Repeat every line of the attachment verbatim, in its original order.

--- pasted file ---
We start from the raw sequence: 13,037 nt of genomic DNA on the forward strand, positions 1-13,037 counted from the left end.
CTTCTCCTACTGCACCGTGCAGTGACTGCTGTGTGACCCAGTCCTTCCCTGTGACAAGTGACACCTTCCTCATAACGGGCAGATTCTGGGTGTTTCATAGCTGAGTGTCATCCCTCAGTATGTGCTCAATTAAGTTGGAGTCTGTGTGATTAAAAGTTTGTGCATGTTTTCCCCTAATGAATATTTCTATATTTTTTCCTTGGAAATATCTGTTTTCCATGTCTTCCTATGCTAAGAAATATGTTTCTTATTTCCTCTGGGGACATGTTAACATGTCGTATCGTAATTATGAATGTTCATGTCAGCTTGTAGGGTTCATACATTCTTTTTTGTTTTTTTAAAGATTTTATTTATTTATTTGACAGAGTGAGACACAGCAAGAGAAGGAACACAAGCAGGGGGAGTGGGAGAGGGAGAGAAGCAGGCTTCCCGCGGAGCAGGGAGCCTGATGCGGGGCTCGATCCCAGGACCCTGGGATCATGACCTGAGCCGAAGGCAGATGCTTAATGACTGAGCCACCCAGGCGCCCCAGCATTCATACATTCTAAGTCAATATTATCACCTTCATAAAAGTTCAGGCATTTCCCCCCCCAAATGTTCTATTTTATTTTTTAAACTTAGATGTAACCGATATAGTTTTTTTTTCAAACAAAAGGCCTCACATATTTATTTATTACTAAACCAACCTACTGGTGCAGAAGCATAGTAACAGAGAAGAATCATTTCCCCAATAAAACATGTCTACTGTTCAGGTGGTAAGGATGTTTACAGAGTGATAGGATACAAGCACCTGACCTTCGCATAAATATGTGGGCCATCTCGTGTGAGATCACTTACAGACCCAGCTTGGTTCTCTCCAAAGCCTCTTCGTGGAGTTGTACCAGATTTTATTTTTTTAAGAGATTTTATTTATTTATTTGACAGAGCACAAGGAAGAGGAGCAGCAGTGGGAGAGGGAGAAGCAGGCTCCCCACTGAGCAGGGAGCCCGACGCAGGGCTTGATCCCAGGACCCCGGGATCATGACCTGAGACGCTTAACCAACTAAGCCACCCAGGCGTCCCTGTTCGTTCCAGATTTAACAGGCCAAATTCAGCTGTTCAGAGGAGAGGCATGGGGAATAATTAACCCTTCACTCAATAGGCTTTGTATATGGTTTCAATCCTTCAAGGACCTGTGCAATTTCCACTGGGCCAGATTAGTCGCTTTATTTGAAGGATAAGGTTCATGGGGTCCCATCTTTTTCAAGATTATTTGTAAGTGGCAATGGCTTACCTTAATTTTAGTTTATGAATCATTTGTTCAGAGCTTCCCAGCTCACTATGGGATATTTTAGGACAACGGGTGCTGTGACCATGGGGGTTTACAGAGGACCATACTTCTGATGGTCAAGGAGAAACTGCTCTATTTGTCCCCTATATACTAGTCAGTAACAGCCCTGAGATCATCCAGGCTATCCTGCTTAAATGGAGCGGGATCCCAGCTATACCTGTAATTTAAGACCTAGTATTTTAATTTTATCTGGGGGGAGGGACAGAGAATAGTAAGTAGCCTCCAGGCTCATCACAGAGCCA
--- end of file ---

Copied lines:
We start from the raw sequence: 13,037 nt of genomic DNA on the forward strand, positions 1-13,037 counted from the left end.
CTTCTCCTACTGCACCGTGCAGTGACTGCTGTGTGACCCAGTCCTTCCCTGTGACAAGTGACACCTTCCTCATAACGGGCAGATTCTGGGTGTTTCATAGCTGAGTGTCATCCCTCAGTATGTGCTCAATTAAGTTGGAGTCTGTGTGATTAAAAGTTTGTGCATGTTTTCCCCTAATGAATATTTCTATATTTTTTCCTTGGAAATATCTGTTTTCCATGTCTTCCTATGCTAAGAAATATGTTTCTTATTTCCTCTGGGGACATGTTAACATGTCGTATCGTAATTATGAATGTTCATGTCAGCTTGTAGGGTTCATACATTCTTTTTTGTTTTTTTAAAGATTTTATTTATTTATTTGACAGAGTGAGACACAGCAAGAGAAGGAACACAAGCAGGGGGAGTGGGAGAGGGAGAGAAGCAGGCTTCCCGCGGAGCAGGGAGCCTGATGCGGGGCTCGATCCCAGGACCCTGGGATCATGACCTGAGCCGAAGGCAGATGCTTAATGACTGAGCCACCCAGGCGCCCCAGCATTCATACATTCTAAGTCAATATTATCACCTTCATAAAAGTTCAGGCATTTCCCCCCCCAAATGTTCTATTTTATTTTTTAAACTTAGATGTAACCGATATAGTTTTTTTTTCAAACAAAAGGCCTCACATATTTATTTATTACTAAACCAACCTACTGGTGCAGAAGCATAGTAACAGAGAAGAATCATTTCCCCAATAAAACATGTCTACTGTTCAGGTGGTAAGGATGTTTACAGAGTGATAGGATACAAGCACCTGACCTTCGCATAAATATGTGGGCCATCTCGTGTGAGATCACTTACAGACCCAGCTTGGTTCTCTCCAAAGCCTCTTCGTGGAGTTGTACCAGATTTTATTTTTTTAAGAGATTTTATTTATTTATTTGACAGAGCACAAGGAAGAGGAGCAGCAGTGGGAGAGGGAGAAGCAGGCTCCCCACTGAGCAGGGAGCCCGACGCAGGGCTTGATCCCAGGACCCCGGGATCATGACCTGAGACGCTTAACCAACTAAGCCACCCAGGCGTCCCTGTTCGTTCCAGATTTAACAGGCCAAATTCAGCTGTTCAGAGGAGAGGCATGGGGAATAATTAACCCTTCACTCAATAGGCTTTGTATATGGTTTCAATCCTTCAAGGACCTGTGCAATTTCCACTGGGCCAGATTAGTCGCTTTATTTGAAGGATAAGGTTCATGGGGTCCCATCTTTTTCAAGATTATTTGTAAGTGGCAATGGCTTACCTTAATTTTAGTTTATGAATCATTTGTTCAGAGCTTCCCAGCTCACTATGGGATATTTTAGGACAACGGGTGCTGTGACCATGGGGGTTTACAGAGGACCATACTTCTGATGGTCAAGGAGAAACTGCTCTATTTGTCCCCTATATACTAGTCAGTAACAGCCCTGAGATCATCCAGGCTATCCTGCTTAAATGGAGCGGGATCCCAGCTATACCTGTAATTTAAGACCTAGTATTTTAATTTTATCTGGGGGGAGGGACAGAGAATAGTAAGTAGCCTCCAGGCTCATCACAGAGCCA